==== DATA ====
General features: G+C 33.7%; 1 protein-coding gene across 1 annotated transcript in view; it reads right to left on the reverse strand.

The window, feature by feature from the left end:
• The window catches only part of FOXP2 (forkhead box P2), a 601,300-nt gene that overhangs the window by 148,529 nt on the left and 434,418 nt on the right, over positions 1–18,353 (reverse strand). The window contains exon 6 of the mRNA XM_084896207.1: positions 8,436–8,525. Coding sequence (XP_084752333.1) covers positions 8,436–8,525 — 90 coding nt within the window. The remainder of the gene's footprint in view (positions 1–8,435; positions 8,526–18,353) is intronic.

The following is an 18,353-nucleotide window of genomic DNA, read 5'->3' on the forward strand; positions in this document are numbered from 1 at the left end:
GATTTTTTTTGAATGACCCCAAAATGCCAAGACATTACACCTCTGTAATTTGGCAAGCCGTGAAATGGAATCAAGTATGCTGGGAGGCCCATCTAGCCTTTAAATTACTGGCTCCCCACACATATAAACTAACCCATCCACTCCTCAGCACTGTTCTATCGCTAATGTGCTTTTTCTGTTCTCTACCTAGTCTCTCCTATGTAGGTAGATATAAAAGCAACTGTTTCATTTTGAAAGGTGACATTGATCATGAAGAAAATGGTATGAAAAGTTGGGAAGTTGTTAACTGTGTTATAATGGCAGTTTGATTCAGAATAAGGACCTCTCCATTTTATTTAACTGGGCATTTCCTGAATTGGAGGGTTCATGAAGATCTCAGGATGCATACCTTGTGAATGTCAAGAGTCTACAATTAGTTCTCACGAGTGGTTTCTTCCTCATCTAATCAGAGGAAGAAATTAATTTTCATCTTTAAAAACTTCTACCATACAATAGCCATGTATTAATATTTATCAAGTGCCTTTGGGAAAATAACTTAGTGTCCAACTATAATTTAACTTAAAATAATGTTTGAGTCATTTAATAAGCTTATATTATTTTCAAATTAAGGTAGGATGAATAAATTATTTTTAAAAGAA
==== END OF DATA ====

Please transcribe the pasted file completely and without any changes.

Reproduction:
General features: G+C 33.7%; 1 protein-coding gene across 1 annotated transcript in view; it reads right to left on the reverse strand.

The window, feature by feature from the left end:
• The window catches only part of FOXP2 (forkhead box P2), a 601,300-nt gene that overhangs the window by 148,529 nt on the left and 434,418 nt on the right, over positions 1–18,353 (reverse strand). The window contains exon 6 of the mRNA XM_084896207.1: positions 8,436–8,525. Coding sequence (XP_084752333.1) covers positions 8,436–8,525 — 90 coding nt within the window. The remainder of the gene's footprint in view (positions 1–8,435; positions 8,526–18,353) is intronic.

The following is an 18,353-nucleotide window of genomic DNA, read 5'->3' on the forward strand; positions in this document are numbered from 1 at the left end:
GATTTTTTTTGAATGACCCCAAAATGCCAAGACATTACACCTCTGTAATTTGGCAAGCCGTGAAATGGAATCAAGTATGCTGGGAGGCCCATCTAGCCTTTAAATTACTGGCTCCCCACACATATAAACTAACCCATCCACTCCTCAGCACTGTTCTATCGCTAATGTGCTTTTTCTGTTCTCTACCTAGTCTCTCCTATGTAGGTAGATATAAAAGCAACTGTTTCATTTTGAAAGGTGACATTGATCATGAAGAAAATGGTATGAAAAGTTGGGAAGTTGTTAACTGTGTTATAATGGCAGTTTGATTCAGAATAAGGACCTCTCCATTTTATTTAACTGGGCATTTCCTGAATTGGAGGGTTCATGAAGATCTCAGGATGCATACCTTGTGAATGTCAAGAGTCTACAATTAGTTCTCACGAGTGGTTTCTTCCTCATCTAATCAGAGGAAGAAATTAATTTTCATCTTTAAAAACTTCTACCATACAATAGCCATGTATTAATATTTATCAAGTGCCTTTGGGAAAATAACTTAGTGTCCAACTATAATTTAACTTAAAATAATGTTTGAGTCATTTAATAAGCTTATATTATTTTCAAATTAAGGTAGGATGAATAAATTATTTTTAAAAGAA